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Speeches, Testimony & Articles

TESTIMONY OF

DONNA TANOUE
CHAIRMAN
FEDERAL DEPOSIT INSURANCE CORPORATION

FEDERAL DEPOSIT INSURANCE REFORM

BEFORE THE

SUBCOMMITTEE ON FINANCIAL INSTITUTIONS AND CONSUMER CREDIT

COMMITTEE ON FINANCIAL SERVICES

U.S. HOUSE OF REPRESENTATIVES
9:30 A.M., MAY 16, 2001
ROOM 2128, RAYBURN HOUSE OFFICE BUILDING

Chairman Bachus, Representative Waters and Members of the Subcommittee, thank you for the opportunity to testify on behalf of the Federal Deposit Insurance Corporation (FDIC) regarding the reform of the federal deposit insurance system. We appreciate the Subcommittee recognizing the importance of this issue and holding hearings so expeditiously. In addition, we appreciate the efforts of several Members of Congress who have introduced or cosponsored legislative initiatives addressing deposit insurance issues. These efforts stimulate and further advance the debate. The best time for constructive debate on changes to deposit insurance is now, during a period of financial health for the banking and thrift industries, rather than in the charged atmosphere of a crisis.

The FDIC has promoted confidence in the U.S. banking system since 1933. Depositors in all walks of life have come to rely on FDIC insurance to guarantee that their deposits are absolutely safe. The FDIC's financial strength, and its ability and commitment to honor its responsibility to depositors, are beyond question.

Given the importance of deposit insurance, changes should be made with great caution, and the FDIC does not believe that the system is in need of radical change. Yet, there are flaws in the deposit insurance system that only can be corrected by legislation. As I will discuss in greater detail later, current restrictions on the pricing of deposit insurance distort economic incentives and increase moral hazard, potentially threatening bank safety and soundness. The current pricing structure also has a distinct procyclical bias that could further undermine economic and financial recovery during an economic downturn. Finally, there is no mechanism that insures that this important government program is not eroded by inflation over time.

Last year, the FDIC initiated a comprehensive review of the deposit insurance system by issuing an Options Paper that discussed these weaknesses in the system and offered possible solutions. After reviewing the public and industry feedback to the Options Paper and analyzing the advantages and disadvantages of the possible solutions, the FDIC published its recommendations for reforming our deposit insurance system on April 5, 2001.

In arriving at these recommendations, the FDIC was guided by a number of principles. First and foremost, deposit insurance should enhance-not harm-macroeconomic and financial stability. Second, deposit insurance should be priced in a way that it does not encourage banks to take risks that they would not take in the absence of deposit insurance. Finally, in order to protect the United States taxpayer, the deposit insurance system must be adequately funded.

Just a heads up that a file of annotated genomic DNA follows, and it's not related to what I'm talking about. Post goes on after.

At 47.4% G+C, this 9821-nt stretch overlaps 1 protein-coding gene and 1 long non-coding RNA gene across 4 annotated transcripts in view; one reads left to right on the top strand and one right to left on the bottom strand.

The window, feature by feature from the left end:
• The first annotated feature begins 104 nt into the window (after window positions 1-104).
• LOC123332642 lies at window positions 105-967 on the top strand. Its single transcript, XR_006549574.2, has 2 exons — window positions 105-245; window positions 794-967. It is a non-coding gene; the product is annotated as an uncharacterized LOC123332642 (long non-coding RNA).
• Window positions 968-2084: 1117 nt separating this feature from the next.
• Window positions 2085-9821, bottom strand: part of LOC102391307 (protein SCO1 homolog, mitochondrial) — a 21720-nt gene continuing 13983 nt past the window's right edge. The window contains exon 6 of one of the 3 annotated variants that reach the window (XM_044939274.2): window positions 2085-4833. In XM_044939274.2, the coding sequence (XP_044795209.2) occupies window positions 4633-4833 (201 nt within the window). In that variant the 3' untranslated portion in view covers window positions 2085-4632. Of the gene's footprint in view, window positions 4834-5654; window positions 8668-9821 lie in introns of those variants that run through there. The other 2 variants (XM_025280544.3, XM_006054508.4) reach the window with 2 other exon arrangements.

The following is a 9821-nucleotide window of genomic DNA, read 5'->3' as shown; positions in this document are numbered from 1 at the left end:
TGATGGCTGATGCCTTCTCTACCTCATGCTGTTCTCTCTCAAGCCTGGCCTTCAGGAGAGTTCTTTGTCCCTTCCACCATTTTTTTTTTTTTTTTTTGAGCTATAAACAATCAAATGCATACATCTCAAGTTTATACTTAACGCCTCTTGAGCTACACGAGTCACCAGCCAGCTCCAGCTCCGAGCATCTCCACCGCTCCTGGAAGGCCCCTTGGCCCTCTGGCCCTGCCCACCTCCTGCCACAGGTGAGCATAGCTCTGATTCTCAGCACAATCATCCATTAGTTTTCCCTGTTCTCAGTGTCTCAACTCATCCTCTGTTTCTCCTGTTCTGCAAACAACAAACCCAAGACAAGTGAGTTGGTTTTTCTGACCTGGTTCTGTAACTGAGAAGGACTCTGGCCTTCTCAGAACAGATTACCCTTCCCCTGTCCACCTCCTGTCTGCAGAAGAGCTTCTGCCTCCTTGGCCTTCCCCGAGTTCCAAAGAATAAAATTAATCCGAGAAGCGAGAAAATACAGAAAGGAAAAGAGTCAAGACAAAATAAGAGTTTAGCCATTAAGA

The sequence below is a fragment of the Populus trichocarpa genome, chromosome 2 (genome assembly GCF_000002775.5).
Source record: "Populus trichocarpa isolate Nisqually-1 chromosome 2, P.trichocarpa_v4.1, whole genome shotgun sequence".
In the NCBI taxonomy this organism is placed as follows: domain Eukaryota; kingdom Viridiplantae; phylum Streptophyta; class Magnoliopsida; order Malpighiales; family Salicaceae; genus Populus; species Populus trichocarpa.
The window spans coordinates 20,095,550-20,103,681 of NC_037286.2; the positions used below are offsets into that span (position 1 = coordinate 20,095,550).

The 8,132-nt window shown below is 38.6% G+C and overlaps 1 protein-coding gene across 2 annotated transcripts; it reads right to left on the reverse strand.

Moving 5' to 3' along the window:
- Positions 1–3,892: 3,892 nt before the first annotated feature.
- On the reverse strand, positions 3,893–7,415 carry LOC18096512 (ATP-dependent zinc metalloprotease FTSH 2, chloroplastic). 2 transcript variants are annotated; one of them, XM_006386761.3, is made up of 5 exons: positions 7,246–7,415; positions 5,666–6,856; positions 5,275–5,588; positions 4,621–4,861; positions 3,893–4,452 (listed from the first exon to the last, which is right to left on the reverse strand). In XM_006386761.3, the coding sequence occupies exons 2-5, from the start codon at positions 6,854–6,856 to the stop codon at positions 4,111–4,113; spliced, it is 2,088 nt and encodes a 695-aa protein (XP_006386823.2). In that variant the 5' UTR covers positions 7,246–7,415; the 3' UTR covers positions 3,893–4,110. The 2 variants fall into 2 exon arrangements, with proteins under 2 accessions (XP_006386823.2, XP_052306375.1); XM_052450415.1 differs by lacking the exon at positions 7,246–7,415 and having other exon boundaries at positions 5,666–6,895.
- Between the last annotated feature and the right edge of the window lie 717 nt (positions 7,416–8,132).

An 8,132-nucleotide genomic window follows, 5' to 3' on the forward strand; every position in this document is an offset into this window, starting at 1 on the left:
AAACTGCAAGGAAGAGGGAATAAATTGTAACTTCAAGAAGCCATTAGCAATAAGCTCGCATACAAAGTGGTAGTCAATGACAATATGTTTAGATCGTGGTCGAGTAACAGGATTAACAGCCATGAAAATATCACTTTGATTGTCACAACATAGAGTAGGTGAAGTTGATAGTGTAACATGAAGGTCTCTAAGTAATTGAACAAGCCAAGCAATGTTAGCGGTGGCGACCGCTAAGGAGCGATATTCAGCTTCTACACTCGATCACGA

The FDIC's recommendations include the following reforms:

  • The current statutory restrictions on the FDIC's ability to charge risk-based premiums to all institutions should be eliminated; the FDIC should charge premiums on the basis of risk, independent of the level of the fund.
  • Sharp premium swings triggered by deviations from the designated reserve ratio should be eliminated. If the fund falls below a target level, premiums should increase gradually. If the fund grows above a target level, funds should be rebated gradually.
  • Rebates should be determined on the basis of past contributions to the fund, not on the current assessment base.
  • The Bank Insurance Fund (BIF) and the Savings Association Insurance Fund (SAIF) should be merged.
  • The deposit insurance coverage level should be indexed to maintain its real value.

Collectively, these recommendations will result in a deposit insurance system that will allocate the assessment burden more smoothly over time and more fairly across institutions. They are not designed to increase the long-term net amount of assessments collected.

In this testimony, I wish to focus on the essentials-why the system needs to be changed, how in broad terms it should be changed, and what issues need to be resolved in order to implement those changes. It is important to note that the reforms recommended by the FDIC will be most effective if implemented as a package. Picking and choosing among the parts of the proposal without focusing on the interaction between the various recommendations could weaken the deposit insurance system, magnify macroeconomic instability, and distort economic incentives.

THE CASE FOR REFORM

Historically, federal deposit insurance conformed to two fundamental insurance principles. First, it assessed insurance premiums in good times and bad, and used the funds to pay for bank and thrift failures. Second, the costs of operating the system and paying for failures of insured institutions were spread among all insured institutions.